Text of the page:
In the Mail

The books keep rolling in, which is always a good thing. Today I received a copy of Douglas S. Huffman’s The Handy Guide to New Testament Greek for review from Kregel. A quick flip through tells me that this is going to be quite the useful little reference tool. It’s a one stop shop for everything the exegete needs to remember but might have forgotten.

I also received the used copy of Resurrection and Eschatology: Theology in the Service of the Church, which is the Festschrift for Richard B. Gaffin Jr. I bought a used copy that was said to be “like new.” Well, there was some slight damage to the dust cover and this was the extent of the damage to the actual volume:

2012-12-11 12.50.09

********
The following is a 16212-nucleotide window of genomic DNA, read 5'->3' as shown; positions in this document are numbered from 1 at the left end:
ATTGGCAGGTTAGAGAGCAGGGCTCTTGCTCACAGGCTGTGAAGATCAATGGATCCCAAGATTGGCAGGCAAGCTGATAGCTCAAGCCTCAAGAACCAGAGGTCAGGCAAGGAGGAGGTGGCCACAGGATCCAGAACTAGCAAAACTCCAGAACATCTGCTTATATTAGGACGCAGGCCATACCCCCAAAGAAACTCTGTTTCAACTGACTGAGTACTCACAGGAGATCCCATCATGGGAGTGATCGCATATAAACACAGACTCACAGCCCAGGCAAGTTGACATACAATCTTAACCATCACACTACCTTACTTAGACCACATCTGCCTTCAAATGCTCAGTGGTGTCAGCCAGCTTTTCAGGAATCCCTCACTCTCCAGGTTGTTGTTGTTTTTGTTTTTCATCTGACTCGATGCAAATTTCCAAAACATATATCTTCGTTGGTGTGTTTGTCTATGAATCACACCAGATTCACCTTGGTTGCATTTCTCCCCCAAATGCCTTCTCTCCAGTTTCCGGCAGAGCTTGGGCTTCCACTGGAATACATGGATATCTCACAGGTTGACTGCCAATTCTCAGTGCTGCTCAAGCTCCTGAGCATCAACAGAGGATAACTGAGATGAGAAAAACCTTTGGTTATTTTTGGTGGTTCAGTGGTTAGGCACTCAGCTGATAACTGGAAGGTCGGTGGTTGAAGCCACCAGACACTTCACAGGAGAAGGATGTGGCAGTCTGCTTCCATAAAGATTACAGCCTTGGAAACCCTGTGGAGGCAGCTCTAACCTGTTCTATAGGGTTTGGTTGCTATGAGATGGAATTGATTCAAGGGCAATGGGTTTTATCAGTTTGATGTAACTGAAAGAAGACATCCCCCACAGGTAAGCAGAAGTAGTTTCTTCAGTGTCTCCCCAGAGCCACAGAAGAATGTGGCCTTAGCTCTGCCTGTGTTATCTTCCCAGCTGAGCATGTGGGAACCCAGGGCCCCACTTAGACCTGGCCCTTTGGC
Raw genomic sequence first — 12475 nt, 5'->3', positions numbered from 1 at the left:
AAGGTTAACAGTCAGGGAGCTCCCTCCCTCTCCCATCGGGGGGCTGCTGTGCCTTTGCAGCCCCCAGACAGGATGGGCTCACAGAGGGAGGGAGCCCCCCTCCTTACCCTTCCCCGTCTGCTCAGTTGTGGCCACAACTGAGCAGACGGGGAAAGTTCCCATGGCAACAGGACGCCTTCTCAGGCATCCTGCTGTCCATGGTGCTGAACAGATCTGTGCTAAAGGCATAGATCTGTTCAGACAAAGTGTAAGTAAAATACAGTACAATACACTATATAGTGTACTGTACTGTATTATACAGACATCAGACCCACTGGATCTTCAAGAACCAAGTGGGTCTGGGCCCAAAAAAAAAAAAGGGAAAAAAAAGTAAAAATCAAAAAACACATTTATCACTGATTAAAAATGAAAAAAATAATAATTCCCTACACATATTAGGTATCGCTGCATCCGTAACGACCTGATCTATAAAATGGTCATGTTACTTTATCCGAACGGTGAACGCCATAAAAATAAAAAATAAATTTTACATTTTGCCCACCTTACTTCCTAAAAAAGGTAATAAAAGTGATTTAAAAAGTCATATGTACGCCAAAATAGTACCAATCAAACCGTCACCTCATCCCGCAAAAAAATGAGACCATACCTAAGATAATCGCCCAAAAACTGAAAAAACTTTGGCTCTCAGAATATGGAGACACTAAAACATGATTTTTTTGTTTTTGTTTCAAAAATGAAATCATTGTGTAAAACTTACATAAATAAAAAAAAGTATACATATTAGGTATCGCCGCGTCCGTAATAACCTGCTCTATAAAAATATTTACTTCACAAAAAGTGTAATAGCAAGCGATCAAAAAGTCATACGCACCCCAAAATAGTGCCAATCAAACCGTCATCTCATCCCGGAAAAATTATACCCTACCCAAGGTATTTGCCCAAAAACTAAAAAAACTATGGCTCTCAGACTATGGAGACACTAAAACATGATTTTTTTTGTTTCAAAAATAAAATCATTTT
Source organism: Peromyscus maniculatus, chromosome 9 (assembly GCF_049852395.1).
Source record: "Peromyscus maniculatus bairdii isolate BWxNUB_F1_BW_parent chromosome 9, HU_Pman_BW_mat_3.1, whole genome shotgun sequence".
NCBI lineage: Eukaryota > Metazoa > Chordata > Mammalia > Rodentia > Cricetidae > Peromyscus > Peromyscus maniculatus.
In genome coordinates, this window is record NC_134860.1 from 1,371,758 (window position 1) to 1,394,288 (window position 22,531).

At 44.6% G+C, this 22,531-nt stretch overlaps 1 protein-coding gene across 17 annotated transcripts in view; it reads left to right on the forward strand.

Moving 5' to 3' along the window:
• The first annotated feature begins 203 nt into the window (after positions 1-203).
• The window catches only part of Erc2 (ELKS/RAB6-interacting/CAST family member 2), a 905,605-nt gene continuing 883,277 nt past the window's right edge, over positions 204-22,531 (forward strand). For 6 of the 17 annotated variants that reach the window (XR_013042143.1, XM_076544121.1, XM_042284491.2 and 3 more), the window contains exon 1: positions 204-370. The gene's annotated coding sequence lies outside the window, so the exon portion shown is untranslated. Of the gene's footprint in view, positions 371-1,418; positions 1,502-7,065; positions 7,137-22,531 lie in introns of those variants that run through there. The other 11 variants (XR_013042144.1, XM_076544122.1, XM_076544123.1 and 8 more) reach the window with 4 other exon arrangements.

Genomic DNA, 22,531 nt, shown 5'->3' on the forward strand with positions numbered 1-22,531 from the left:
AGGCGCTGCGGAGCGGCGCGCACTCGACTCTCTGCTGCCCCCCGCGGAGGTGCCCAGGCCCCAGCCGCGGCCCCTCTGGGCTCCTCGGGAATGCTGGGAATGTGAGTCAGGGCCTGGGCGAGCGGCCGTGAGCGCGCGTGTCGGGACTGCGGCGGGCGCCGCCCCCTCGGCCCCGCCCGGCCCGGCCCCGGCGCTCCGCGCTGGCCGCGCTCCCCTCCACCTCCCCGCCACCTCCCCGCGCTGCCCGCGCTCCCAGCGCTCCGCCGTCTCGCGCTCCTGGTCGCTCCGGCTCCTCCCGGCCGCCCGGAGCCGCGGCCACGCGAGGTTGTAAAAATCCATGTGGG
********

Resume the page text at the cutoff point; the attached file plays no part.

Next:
Now I’d never describe that as “like new” but it ain’t so bad and considering that I got a $35.99 book for $6.99 I ain’t complaining. I’ll take some dented pages.

B”H

2 thoughts on “In the Mail

  1. Yes, inaccurate used book descriptions are so annoying. How could they call that like new?! But, yes for the price you can’t complain. When I describe a book for sale, I go overboard to be accurate. If I have any doubt about the category of condition it should fall in, I put it in the lower one. I’d rather have the buyer get the book and find it better than they thought, than worse.

  2. LLM: I wish all used booksellers were like you! I’ve been pleasantly surprised a few times by booksellers (although it always seems to be CBD in particular) underselling their product. But more than a few times I’ve been disappointed by people overselling (= lying about) what they had on offer.

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